Why green energy still needs Uncle Sam's help

home_solar_panel.top.jpgLocal installers complete a SunRun solar power installation on a home in Southern California. By Steve Hargreaves, senior writer

NEW YORK (CNNMoney) -- At a solar power company in downtown San Francisco, Edward Fenster plans on doubling his workforce to 8,000 people in the next year.

Fenster is chief executive of SunRun, a company that puts solar panels on residential rooftops.

Over the last four years, his business has grown from one employee (himself) to 4,000, most of them contractors SunRun hires to do the installations.

Sun Run's growth spurt is in large part due to the subsidies it enjoys from the federal government. Fenster expects his customers to more than double next year.

Generally, tax breaks mean the federal government absorbs about 30% of the costs for a solar project. That's fairly standard across the wind and solar industry. Fenster knows just where his business, and others like it, would be if those subsidies disappeared.

"No solar business would survive," he said. "I can't imagine you'd find much new wind construction either."

In his State of the Union speech Tuesday night, President Obama called for continued funding for renewable power, part of a broader plan to improve the nation's infrastructure. In his prepared remarks, Obama said that investments in clean energy "will strengthen our security, protect our planet, and create countless new jobs for our people."

But with the deficit high on everyone's mind, finding that money will prove challenging.

Obama said Tuesday night that to help pay for alternative energy investments, he is urging Congress "to eliminate the billions in taxpayer dollars we currently give to oil companies."

"I don't know if you've noticed, but they're doing just fine on their own. So instead of subsidizing yesterday's energy, let's invest in tomorrow's," he added.

Still, various subsidies, including tax credits and direct grants, are already in place for companies that produce electricity from wind and solar. They cost the government about $5 billion in 2010. Ethanol subsidies cost another $6 billion.

This doesn't take into account various Department of Energy programs, including research and development grants. The Energy Department did not respond to a request for comment.

The stimulus effort set aside over $100 billion for various clean technology programs to be spent over several years. The funding includes money for solar and wind production, but also cash for R&D, conservation programs and clean water initiatives, according to Sheeraz Haji, head of the research firm the Clean Tech Group.

Only about $25 billion of that has been spent, said Haji, making the remaining $75 billion a tempting target for deficit hawks.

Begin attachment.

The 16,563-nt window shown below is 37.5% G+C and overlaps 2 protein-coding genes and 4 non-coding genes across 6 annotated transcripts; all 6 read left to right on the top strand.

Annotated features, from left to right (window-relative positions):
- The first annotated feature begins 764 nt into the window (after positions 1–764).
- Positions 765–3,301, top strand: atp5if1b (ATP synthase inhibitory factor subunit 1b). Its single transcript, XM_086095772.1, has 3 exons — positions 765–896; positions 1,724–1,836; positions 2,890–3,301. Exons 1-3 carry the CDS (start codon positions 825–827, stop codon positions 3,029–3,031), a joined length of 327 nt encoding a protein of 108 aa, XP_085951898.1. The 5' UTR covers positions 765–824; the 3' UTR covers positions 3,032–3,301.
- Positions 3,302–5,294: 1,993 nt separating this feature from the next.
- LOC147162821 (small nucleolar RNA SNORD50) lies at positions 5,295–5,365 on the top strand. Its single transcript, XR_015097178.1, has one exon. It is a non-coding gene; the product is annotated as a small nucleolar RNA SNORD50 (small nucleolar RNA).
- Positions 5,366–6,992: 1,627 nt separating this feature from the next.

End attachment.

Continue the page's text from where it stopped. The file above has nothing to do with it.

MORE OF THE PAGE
Even the tax credits for wind and solar production are not safe. It's not thought that mainstream politicians from either side of the isle are looking to ax them -- they've been the government's primary means of supporting renewable energy for decades. But there are growing calls for their demise.

"If 30 years isn't enough for the industry to stand on its own feet, you have to ask how long it will be," said William O'Keefe, chief executive of the Marshall Institute, a think tank. "There's just been too much given to alternatives that cannot sustain themselves."

O'Keefe doesn't buy the job creation argument, saying it doesn't make sense to pay people to produce things that don't make money.

From agriculture to automakers, O'Keefe is against subsidies for any industry.

He's all for funding R&D into new, cheaper renewable technology. He just doesn't want to fund the production of electricity at rates that he says are too high. This is especially true, he says, at a time when renewables account for a small part of our overall energy demand.

According to the Energy Information Administration, renewable energy excluding big hydropower accounted for about 6% of the country's total energy production in September of 2010. The vast majority of that was ethanol and other biofuels; wind and solar accounted for just 1%.

Although the numbers are small, they are over twice what they were in 2006.

Plus, prices are falling fast.

SunRun's Fenster said the price of a watt of electricity from solar power has dropped from $90 in the 1970s to $1.65 today. He said the industry won't need subsidies forever. In five years it can get by on a 10% subsidy, he said, and none shortly thereafter.

And that's the main argument supporters of the subsidies make. Renewable power is growing at a huge clip, and is necessary to protect the environment and to replace dwindling supplies of fossil fuel, especially oil.

The government has every right to be in the renewable business, they say, as the fuel promotes a public good - namely, clean air and energy independence.

Plus, when put in perspective, they say the subsidies aren't that large. The Environmental Law Institute estimates renewable energy received $29 billion in subsidies from 2002 through 2008. Over the same time, the say the fossil fuel industry got $73 billion in subsidies, although a big chunk of that was in the form of a tax credit oil companies can take for paying royalties overseas.

And while the U.S. stimulus may have allocated $100 billion for environmental programs, China's stimulus plan is thought to have set aside $250 to $350 billion, according to Clean Tech's Haji.

"They are totally kicking our butts," said SunRun's Fenster. "As a country, we need to look toward the future."  To top of page

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